Ahimsa: Do No Harm

Ahimsa is the Vedic concept of do not kill, or do no harm, that is regarded as a virtue in Hinduism, Jainism and Buddhism, comprising the largest group of vegetarians world-wide. It can lead to some bizarre excesses in practice, such as Jains sweeping the floor before every step they take in order not to crush insects, but ignoring the fact that with every breath you take, you kill millions of micro-organisms. In the West, vegetarianism also has biblical roots, and a certain Dr. Scott Stoll has written the manifesto for that in his book Alive!.

Veganism tends to be more non-sectarian and secular in nature, citing “ethical” concerns, be they animal welfare, or climate change and the health of the planet. Hippocrates’ principle of “Do no harm,” is never far away either. In other words, its origins are really not too dissimilar from vegetarianism. What I find personally puzzling is why often times vegan people do not take the trouble of studying plant-based nutrition to any degree, resulting in many would be vegans getting frustrated because they don’t get good nutrition. By contrast, the Whole Foods, Plant-Based diet is also vegan in nature, but it is focused entirely on nutrition and health. If you will, it is “healthy vegan.”

In the Hippocratic tradition, there is the concept of “do no harm,” as an admonition to those in the healing arts and in the Abrahamic traditions there is always the “Thou shalt not kill.”

To Kill or not to kill…

That was the question Arjuna raised to Krishna on the battlefield of Kurukshetra, when he realized that two sides of his own familiy were fighting each other and Krishna in essence told him not to worry his pretty head, his dharma was to be the best soldier he could be, and that’s what he should focus on. The soul (Atma) lives forever, the body is only temporary, so that choosing life in a body invokes the certainty of death. General Patton, a lifelong student of the Bhagavad Gita had an experience on the battlefield of St. Mihiel in Belgium in Word War I, which reflected this same insight. And here is a reflection on these issues of life and death and respect for life on a current site that deals with spirituality. It is titled Murder. The key lines from the Bhagavad Gita may be the following:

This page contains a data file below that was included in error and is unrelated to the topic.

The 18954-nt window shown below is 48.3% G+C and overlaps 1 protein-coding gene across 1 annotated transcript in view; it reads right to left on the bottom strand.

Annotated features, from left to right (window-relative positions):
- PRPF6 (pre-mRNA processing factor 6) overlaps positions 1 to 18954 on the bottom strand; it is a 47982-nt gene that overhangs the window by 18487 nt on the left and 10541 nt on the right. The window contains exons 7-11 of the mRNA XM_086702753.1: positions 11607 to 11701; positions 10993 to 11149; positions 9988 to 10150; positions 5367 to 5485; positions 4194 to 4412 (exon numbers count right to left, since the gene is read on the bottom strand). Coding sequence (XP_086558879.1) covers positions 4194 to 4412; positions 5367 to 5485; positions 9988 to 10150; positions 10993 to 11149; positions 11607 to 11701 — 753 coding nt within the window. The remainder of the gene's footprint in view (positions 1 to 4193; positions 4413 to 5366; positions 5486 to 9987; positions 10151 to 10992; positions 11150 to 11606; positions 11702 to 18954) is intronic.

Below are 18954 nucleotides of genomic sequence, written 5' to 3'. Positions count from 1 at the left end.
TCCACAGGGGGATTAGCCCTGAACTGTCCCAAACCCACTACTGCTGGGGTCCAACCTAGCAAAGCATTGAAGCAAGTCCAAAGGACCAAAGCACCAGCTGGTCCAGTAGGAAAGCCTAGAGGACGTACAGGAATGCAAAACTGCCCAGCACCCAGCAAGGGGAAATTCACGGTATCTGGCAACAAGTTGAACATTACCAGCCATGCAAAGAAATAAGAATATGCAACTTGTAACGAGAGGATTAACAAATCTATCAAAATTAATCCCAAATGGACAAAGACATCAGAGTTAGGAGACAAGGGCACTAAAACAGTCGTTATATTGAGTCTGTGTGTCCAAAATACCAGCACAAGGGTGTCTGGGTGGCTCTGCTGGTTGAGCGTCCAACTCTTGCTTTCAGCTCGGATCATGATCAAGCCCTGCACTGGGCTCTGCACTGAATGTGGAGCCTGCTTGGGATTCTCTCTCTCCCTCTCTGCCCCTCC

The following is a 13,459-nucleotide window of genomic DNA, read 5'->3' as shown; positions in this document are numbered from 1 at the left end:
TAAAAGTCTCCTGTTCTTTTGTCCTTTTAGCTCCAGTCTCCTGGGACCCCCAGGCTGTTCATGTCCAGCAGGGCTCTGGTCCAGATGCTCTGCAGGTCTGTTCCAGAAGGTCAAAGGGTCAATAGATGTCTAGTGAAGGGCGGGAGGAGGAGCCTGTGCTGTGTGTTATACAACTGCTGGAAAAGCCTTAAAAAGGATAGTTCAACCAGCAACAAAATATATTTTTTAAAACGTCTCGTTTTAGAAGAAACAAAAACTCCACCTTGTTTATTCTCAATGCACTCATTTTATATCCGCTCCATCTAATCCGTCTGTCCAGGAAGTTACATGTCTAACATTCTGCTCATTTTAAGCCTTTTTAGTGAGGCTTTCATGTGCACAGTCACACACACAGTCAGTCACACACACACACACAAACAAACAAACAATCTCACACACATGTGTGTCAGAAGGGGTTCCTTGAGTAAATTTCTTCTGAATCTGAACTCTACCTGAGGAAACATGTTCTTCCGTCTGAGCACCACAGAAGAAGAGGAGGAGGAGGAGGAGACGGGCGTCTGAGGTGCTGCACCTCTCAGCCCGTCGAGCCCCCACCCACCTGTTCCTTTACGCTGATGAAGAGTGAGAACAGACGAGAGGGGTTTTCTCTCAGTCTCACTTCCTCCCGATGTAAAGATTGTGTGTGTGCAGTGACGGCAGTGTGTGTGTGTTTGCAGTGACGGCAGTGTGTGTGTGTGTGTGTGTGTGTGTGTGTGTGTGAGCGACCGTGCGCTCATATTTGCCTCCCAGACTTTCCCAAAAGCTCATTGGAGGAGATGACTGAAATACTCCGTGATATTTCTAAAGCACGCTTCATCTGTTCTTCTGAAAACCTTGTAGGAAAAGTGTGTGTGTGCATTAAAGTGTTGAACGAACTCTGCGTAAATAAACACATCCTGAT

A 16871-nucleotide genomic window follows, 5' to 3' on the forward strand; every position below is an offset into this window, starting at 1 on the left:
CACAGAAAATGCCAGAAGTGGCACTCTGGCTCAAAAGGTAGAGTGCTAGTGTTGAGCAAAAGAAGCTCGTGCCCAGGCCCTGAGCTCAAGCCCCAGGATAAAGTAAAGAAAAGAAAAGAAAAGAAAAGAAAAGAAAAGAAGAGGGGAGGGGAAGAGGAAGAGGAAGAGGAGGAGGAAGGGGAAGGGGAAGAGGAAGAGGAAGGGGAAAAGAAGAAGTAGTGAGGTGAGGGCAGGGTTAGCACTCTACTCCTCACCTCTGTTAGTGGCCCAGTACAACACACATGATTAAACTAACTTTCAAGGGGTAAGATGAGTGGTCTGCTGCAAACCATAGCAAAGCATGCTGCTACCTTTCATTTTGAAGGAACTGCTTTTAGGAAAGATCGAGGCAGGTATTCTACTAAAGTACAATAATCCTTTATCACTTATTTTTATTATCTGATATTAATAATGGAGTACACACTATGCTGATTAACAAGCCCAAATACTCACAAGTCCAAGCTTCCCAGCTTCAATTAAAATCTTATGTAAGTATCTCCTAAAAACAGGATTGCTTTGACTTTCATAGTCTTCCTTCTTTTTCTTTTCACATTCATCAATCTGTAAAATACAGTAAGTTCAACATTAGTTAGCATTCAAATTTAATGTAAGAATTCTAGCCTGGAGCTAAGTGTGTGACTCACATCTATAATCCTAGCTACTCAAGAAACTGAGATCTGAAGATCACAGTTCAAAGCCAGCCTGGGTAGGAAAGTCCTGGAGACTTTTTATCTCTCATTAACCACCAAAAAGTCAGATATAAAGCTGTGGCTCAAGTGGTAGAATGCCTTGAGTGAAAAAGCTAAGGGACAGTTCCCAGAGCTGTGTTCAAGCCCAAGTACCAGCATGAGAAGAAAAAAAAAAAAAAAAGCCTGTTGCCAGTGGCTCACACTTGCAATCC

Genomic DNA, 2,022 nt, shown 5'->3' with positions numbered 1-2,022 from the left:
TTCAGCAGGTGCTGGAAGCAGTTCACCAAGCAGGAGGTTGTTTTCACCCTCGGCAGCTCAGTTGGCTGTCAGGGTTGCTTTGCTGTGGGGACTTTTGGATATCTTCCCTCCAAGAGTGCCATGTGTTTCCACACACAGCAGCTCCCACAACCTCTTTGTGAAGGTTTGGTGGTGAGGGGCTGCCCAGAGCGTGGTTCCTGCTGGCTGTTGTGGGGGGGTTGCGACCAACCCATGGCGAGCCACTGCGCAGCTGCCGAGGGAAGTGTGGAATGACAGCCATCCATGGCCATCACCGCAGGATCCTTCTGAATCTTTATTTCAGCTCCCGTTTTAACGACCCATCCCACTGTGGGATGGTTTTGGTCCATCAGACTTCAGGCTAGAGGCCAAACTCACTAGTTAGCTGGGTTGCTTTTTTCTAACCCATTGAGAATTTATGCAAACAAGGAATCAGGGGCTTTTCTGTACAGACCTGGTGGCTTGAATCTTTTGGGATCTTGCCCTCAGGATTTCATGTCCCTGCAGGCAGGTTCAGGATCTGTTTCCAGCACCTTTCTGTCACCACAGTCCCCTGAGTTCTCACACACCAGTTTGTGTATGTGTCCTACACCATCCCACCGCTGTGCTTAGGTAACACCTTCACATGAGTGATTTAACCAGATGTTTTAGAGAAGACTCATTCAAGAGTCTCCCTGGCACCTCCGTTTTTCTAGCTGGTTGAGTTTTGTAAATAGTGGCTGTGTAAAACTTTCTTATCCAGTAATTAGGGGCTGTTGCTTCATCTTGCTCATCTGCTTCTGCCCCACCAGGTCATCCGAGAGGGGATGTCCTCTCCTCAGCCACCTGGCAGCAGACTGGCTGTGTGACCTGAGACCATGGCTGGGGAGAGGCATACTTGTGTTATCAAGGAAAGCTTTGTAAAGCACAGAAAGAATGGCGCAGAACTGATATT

Because, death is certain for the one who is born, and birth is certain for the one who dies. Therefore, you should not lament over the inevitable.
All beings, O Arjuna, are unmanifest before birth and after death. They are manifest between the birth and the death only. What is there to grieve about?
Some look upon this Atma as a wonder, another describes it as wonderful, and others hear of it as a wonder. Even after hearing about it no one actually knows it.
O Arjuna, the Atma that dwells in the body of all (beings) is eternally indestructible. Therefore, you should not mourn for any body.

Bhagavad Gita 2:27-30

As food for thought, imagine you were a police sniper, called in to disable a school shooter. You shoot to kill, preventing greater harm, and stopping the person’s ability to harm others. If you understand your duty correctly, there is no guilt, no blame for killing that shooter.

When watching the movie A Prayer for Compassion, which is really a vegan documentary with the commonly accepted justification that you should go vegan to prevent animal cruelty. One of the images in there shows Jains sweeping the pavement before them, so they won’t inadvertently crush any bugs. At this point you begin to realize that you will never get there. Even eating a carrot, for we now know plants have feelings too, just ask Monica Gagliano, a researcher and professor who speaks with plants. So does my barber, who also happens to be of Italian descent. He grows the best tomatoes.

Monica Gagliano on Plant Intelligence

The upshot is that respect for life is something else than preserving life forms. For everything there is a season, etc. We see the drama of this mistake in medicine when people are being kept alive sometimes against their will even, when they are in a terminal illness. In short, the view that Krishna teaches to Arjuna going into battle is healthier. The sadistic abuse of animals in the factory farming system is not. But there are plenty of examples in indigenous peoples from various parts of the world where the hunter would thank the spirit of the animal he killed. That is an entirely different story, there are climates where people must depend on animal nutrition. Fortunately most of us live in climates where plant-based food is plentiful, and animal-based food is a highly inefficient and unhealthy option we can avoid.